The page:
Homemade Ice Cream Sandwiches With Mint Ice Cream

I’ll take a good store bought ice cream sandwich any day. In fact, I like them so much I’ve made an entire ice cream cake with them. However, making homemade ice cream sandwiches is even more fun because you can experiment with different bases and fill them with whatever type of ice cream you feel like eating. In this case, that ice cream was homemade chocolate mint.

homemade ice cream sandwiches

The base is a thin brownie that’s neither too crunchy nor too firm when frozen. I found the original recipe in the 2002 July/August issue of Cook’s Illustrated, but I changed the technique somewhat. They cut their brownie into rounds (and the ice cream, too) and they also use a 17×11 inch jelly-roll pan to bake the cookie base. Since I couldn’t find my 17×11 inch pan, I experimented and made the base by diving it among two 9 inch square pans.  I also tried spreading in a 9×13 inch pan.   As expected, the 9×13 inch pan made too thick of a base, while dividing between the two 9 inch pans yielded a thinner crust that was easier to bite into. So if you don’t have the 17×11 inch pan, go with the two 9 inch pans. And of course there’s always the option of halving, in which case you’d want to use just one 9 inch square pan.

5.0 from 2 reviews
Homemade Ice Cream Sandwiches With Mint Ice Cream
Prep time
Cook time
Total time
Homemade ice cream sandwiches with mint ice cream in the middle.
Recipe type: Dessert
Cuisine: American
Serves: 8
  • 1 cup plus 2 tablespoons well-stirred and aerated flour (or weigh out exactly 5 oz)
  • 1/2 cup Dutch process or Hershey’s Extra Dark cocoa powder
  • 1/4 teaspoon salt
  • 1/8 teaspoon baking soda
  • 2 large eggs
  • 2/3 cup granulated sugar
  • 1/4 cup chocolate syrup
  • 1/2 teaspoon vanilla extract
  • 8 tablespoons unsalted butter, melted
  • 2 pints of your favorite ice cream.
  1. Preheat oven to 350.
  2. Line an 11x17 inch jelly-roll pan or two 9 inch square pans with nonstick foil.
  3. In a medium size bowl, thoroughly mix together the flour, cocoa powder, salt and baking soda.
  4. In a large mixing bowl using a handheld electric mixer, beat the eggs and sugar for about a minute. Beat in the chocolate syrup, vanilla extract and butter until mixture turns light brown. With a heavy rubber scraper or a spoon, stir in the flour mixture until incorporated.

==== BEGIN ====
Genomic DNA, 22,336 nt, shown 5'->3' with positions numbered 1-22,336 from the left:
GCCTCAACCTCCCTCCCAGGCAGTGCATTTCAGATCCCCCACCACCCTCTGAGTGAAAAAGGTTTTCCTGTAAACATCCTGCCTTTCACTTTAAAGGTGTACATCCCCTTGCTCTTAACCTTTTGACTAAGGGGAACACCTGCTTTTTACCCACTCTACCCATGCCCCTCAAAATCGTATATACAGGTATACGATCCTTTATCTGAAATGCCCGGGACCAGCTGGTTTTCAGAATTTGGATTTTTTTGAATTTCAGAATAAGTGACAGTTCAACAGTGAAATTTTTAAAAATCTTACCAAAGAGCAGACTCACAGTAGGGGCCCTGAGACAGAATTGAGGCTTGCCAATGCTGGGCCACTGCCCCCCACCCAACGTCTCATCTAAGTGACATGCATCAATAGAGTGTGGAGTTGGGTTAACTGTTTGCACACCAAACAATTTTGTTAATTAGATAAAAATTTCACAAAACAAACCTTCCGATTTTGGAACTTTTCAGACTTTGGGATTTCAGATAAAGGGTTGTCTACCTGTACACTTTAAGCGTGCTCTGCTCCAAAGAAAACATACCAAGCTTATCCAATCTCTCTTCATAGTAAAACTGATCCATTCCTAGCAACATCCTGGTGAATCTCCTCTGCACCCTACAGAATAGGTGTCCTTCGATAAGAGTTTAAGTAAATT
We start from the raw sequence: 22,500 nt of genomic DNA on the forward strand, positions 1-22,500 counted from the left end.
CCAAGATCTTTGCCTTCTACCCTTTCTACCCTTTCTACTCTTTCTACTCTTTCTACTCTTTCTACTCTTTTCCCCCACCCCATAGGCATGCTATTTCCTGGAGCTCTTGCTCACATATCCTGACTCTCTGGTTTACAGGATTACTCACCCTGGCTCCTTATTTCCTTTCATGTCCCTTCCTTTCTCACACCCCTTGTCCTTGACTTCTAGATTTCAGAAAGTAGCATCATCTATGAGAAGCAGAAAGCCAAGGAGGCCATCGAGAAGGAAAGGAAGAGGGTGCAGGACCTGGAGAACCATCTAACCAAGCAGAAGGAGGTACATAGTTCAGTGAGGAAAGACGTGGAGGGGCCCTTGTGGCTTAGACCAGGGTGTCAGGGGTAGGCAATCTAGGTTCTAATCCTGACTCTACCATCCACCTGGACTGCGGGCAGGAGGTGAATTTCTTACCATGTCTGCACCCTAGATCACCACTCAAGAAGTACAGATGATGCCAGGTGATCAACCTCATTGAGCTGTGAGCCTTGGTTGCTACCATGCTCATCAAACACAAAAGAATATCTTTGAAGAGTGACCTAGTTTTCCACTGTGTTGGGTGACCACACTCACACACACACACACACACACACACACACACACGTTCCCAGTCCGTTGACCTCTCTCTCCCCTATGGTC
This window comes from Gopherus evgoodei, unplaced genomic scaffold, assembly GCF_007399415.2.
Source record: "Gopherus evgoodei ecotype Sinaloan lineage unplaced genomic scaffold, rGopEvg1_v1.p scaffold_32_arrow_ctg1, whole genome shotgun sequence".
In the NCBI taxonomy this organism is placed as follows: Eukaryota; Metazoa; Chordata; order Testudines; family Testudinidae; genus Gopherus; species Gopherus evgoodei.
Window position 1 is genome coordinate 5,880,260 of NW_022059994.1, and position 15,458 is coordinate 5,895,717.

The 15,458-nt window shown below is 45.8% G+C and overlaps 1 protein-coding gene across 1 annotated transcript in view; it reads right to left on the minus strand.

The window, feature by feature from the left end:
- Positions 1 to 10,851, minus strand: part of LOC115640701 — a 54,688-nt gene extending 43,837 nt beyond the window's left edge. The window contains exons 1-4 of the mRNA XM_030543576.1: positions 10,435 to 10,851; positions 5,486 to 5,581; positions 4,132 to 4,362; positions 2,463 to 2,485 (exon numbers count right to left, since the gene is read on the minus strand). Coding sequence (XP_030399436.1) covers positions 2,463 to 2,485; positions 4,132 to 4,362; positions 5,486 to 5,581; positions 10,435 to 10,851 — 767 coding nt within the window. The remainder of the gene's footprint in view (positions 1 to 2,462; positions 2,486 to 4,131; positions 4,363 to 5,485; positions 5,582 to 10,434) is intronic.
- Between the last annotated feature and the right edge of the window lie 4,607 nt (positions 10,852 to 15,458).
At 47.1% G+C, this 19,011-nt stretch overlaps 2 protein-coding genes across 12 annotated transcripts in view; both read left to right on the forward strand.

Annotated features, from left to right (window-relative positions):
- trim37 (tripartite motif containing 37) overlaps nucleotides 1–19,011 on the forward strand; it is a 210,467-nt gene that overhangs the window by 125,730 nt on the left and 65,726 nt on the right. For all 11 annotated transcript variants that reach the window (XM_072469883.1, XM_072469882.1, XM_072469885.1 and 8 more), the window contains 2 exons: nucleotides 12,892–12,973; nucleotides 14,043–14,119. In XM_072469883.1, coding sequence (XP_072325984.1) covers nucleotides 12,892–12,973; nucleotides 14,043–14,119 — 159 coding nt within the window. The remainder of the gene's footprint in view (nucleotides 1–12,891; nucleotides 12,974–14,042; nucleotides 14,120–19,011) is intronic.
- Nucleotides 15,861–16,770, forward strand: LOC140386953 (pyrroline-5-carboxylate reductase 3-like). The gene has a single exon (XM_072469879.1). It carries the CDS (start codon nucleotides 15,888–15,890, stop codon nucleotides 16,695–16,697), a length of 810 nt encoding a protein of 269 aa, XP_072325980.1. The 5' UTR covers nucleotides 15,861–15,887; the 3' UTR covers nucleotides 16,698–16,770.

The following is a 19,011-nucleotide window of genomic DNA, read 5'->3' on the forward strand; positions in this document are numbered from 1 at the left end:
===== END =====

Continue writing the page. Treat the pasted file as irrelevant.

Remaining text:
5. Pour batter into lined pan and bake 10-12 minutes or until cakes seem firm and set. Remove from oven and let cool completely. Lift from pan and set cookie on a large cutting board.
  6. Cut the cookie lengthwise to make two long rectangles, then cut cross-wise to make 4 rectangles (this makes them eaiser to work with). Place one of the rectangles on a big sheet of plastic wrap and spoon ice cream evenly over the top. Cover with second rectangle and press down slightly. Wrap tightly in plastic. Repeat with second set of rectangles. Set on a baking sheet and put in the freezer overnight or until very firm.
  7. Using a large knife, trim the sides to give the sandwiches a clean edge. Cut each section into 4 rectangles.


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  1. says

    These look delicious. I have a batch of your vanilla ice cream in the freezer now. Wish I would have done my homework better and read your post on how to make melt-in-your-mouth chocolate chunks for ice cream. I ended up with tasteless, hard chunks. I think I’m going to pick them out and try your oil method!!! Hate to ruin a batch of delicious ice cream!!!

  2. Darlene says

    Carla Hall (on the Chew) gave a great suggestion for filling homemade ice cream sandwiches. To prevent ice crystals from forming when you let store-bought ice cream soften and then re-harden, she cuts down the sides of a rectangular ice cream container, peels it away, and then slices the still frozen hard ice cream. I think she then used a biscuit/cookie cutter to cut the ice cream and brownies into round shapes, assembled, and rolled the edges in assorted treats (mini chocolate chips, M&Ms, etc).

  3. Katie says

    MADE IT: They were quite good, almost fudgy. But for a heads up, the “dough” was very very thick in my case. I would even recommend using a rolling pin greased with butter to get it nice and thin and flat, and using parchment paper instead of tin foil.

  4. says

    Hi Katie,

    I’m glad you liked them! Thanks for the tip on flattening the dough. Mine was definitely too thin to roll, but I suppose if you used a greased rolling pin you could gently roll it over it to flatten — I think that’s what you meant, right?

    By the way, did you weigh your flour or just measure it? I always weigh mine. If you measured by volume, you could have used up to 5 1/2 or even 6 oz of flour which might have contributed to the thickness of the dough.

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